CIJR Wishes All Our Friends & Supporters: Shabbat Shalom!

 

Contents

On Topic Links

 

A Month of Islam and Multiculturalism in Britain: Soeren Kern, Gatestone Institute, May 22, 2017—April 1. The British Home office stripped Sufiyan Mustafa, 22, of his UK passport after he traveled to Syria to fight with jihadists. Mustafa is the youngest son of the cleric Abu Hamza, who was sentenced to life in prison in the United States after being convicted of terrorism charges. Mustafa complained that he is now stateless and stranded in Syria.

French Jews Certainly Wanted Macron Over Le Pen, but Friction May Lie Ahead:  Cnaan Liphshiz, Times Of Israel, May 9, 2017— French Jews may have voted en masse for Emmanuel Macron in the final round of France’s presidential elections, but that doesn’t make him their dream president.

The Drumbeat Against Jewish Ritual in Europe Sounds Once More: Ben Cohen, JNS, May 12, 2017—This past week, Jewish ritual observance came under attack in both Belgium and Norway. While there is nothing suggesting that the respective moves against shechita (kosher slaughter) in Belgium and brit milah (Jewish circumcision) in Norway were coordinated, both speak to an ingrained tendency in Europe that dismisses these core requirements for Jews as no more and no less than cruelty of a particularly Jewish sort.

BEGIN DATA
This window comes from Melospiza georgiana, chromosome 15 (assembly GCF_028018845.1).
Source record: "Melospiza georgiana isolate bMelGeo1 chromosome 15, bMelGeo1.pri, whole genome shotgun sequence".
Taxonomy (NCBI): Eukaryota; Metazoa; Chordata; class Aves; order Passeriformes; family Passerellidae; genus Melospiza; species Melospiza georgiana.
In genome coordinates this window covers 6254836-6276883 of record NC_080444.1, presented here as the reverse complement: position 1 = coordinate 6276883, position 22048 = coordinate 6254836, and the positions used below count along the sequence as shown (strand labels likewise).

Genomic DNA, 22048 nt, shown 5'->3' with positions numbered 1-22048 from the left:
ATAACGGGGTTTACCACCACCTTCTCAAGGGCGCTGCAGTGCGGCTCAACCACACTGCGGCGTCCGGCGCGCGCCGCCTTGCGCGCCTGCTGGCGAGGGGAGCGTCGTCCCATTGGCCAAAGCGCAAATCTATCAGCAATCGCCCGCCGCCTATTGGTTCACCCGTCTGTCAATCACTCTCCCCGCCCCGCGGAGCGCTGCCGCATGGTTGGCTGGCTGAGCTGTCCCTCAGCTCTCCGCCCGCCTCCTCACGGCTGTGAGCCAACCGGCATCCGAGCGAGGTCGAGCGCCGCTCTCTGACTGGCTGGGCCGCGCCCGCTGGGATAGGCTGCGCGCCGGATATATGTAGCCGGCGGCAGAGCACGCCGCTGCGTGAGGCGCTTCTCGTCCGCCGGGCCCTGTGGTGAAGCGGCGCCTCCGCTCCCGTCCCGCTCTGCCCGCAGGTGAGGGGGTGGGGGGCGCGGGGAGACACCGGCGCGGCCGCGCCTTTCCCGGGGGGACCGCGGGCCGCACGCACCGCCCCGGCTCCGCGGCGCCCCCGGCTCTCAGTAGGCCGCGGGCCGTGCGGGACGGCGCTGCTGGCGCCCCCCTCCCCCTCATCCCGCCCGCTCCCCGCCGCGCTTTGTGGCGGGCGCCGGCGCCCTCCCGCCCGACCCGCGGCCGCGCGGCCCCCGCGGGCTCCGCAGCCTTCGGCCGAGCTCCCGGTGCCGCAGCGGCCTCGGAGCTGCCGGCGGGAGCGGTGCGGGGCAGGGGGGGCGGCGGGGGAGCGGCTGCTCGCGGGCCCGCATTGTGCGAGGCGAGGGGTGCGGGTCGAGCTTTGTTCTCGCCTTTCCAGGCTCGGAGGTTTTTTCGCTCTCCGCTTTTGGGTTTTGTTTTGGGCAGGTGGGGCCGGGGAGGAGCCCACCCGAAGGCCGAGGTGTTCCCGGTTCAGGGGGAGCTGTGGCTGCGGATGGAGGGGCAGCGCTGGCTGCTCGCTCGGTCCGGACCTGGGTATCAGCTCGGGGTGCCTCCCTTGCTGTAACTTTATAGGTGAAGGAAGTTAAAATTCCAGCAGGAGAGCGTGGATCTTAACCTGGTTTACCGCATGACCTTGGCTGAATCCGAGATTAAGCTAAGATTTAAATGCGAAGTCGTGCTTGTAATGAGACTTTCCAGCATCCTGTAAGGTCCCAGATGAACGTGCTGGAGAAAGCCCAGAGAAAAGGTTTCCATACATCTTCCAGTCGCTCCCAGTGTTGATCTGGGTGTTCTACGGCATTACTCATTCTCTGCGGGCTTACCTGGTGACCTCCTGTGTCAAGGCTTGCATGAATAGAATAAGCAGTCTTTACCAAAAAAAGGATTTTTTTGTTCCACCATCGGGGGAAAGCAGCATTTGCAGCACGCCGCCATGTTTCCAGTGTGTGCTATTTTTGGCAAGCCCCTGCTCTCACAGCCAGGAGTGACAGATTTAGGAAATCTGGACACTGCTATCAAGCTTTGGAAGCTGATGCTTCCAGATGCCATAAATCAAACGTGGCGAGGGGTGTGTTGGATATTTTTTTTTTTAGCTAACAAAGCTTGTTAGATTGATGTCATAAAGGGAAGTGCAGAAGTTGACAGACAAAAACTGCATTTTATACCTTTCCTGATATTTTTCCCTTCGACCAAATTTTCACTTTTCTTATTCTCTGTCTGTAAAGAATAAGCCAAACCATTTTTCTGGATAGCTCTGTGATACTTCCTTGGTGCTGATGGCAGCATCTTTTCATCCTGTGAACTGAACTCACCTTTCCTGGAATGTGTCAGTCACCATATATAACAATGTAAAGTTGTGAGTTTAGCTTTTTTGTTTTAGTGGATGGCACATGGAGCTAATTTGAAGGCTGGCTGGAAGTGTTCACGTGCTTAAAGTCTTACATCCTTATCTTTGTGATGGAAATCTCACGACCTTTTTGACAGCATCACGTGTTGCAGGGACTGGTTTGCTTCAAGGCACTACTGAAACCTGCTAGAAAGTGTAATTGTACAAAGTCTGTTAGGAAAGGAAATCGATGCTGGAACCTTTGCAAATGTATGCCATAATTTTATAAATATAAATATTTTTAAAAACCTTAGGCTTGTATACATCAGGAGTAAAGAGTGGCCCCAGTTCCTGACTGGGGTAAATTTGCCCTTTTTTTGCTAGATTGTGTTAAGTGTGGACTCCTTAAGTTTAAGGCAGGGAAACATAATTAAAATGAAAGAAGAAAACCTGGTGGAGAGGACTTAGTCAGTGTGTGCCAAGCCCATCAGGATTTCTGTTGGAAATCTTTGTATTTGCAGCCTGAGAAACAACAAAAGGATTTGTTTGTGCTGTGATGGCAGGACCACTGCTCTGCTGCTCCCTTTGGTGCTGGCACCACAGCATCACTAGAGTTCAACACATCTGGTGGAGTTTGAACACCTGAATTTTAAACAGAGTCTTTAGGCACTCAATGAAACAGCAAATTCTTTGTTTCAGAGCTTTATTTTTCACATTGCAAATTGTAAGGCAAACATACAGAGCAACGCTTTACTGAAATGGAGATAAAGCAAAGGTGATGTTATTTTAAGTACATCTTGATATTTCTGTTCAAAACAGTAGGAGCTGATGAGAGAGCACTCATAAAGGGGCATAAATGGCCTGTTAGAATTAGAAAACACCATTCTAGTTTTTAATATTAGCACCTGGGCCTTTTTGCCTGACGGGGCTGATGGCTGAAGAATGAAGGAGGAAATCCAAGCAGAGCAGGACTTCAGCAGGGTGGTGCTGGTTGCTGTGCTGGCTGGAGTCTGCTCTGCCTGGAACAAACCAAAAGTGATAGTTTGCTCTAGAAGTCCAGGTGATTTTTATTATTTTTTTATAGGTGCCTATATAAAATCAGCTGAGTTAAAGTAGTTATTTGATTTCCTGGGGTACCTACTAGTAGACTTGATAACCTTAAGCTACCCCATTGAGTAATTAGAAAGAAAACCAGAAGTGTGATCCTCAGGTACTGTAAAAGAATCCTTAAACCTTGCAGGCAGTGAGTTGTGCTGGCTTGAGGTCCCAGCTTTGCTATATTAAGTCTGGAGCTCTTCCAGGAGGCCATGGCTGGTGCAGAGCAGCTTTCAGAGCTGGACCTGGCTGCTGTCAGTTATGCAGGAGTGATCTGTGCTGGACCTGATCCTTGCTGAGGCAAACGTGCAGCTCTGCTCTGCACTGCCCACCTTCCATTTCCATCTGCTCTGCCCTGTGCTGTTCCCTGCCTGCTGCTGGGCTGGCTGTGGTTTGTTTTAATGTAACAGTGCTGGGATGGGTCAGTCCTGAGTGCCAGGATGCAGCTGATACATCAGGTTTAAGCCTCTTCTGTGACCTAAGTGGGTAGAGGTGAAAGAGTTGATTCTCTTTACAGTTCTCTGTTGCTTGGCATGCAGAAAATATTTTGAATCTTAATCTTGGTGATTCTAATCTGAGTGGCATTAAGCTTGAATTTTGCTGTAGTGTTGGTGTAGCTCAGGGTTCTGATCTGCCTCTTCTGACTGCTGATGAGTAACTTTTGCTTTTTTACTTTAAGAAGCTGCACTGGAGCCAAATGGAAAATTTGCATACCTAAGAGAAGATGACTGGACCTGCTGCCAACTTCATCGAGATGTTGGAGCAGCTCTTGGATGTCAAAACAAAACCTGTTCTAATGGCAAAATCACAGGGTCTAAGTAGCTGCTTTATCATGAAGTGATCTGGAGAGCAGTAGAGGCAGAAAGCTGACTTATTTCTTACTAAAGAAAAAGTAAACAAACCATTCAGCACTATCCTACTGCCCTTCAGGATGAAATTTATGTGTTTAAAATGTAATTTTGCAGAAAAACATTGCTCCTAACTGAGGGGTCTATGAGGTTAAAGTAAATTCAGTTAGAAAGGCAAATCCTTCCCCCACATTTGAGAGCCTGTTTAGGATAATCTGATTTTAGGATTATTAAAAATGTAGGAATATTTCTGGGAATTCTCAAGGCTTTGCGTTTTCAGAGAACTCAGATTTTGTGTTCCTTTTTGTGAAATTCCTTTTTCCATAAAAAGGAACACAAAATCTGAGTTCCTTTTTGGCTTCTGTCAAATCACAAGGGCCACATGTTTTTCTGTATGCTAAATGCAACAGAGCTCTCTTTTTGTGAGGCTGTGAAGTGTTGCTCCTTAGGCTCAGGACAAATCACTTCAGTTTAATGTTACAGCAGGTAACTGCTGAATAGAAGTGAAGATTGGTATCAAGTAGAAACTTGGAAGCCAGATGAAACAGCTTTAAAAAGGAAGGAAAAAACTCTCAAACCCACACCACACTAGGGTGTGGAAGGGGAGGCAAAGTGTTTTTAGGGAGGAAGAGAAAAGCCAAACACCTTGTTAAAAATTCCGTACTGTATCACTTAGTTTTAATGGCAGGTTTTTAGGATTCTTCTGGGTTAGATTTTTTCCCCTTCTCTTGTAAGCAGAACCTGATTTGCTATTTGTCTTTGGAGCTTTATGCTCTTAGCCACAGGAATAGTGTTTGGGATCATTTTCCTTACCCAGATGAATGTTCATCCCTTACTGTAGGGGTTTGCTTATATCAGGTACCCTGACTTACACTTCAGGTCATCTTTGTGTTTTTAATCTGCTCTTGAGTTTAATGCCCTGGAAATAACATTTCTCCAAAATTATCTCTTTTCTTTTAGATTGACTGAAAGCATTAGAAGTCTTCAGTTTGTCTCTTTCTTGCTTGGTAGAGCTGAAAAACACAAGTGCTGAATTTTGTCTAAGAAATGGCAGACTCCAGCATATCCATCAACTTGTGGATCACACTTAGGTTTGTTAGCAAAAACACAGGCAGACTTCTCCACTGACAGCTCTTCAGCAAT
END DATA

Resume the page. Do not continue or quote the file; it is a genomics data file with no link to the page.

An Auschwitz Magician’s Greatest Trick: Holding the Horrors at Bay: Corey Kilgannon, New York Times, May 6, 2017—“All right, pick a card,” Werner Reich said, fanning out a worn deck of cards in his Long Island home to demonstrate a trick he’d learned in an unlikely place: on the top of a bare wooden bunk in the concentration camp barracks at Auschwitz.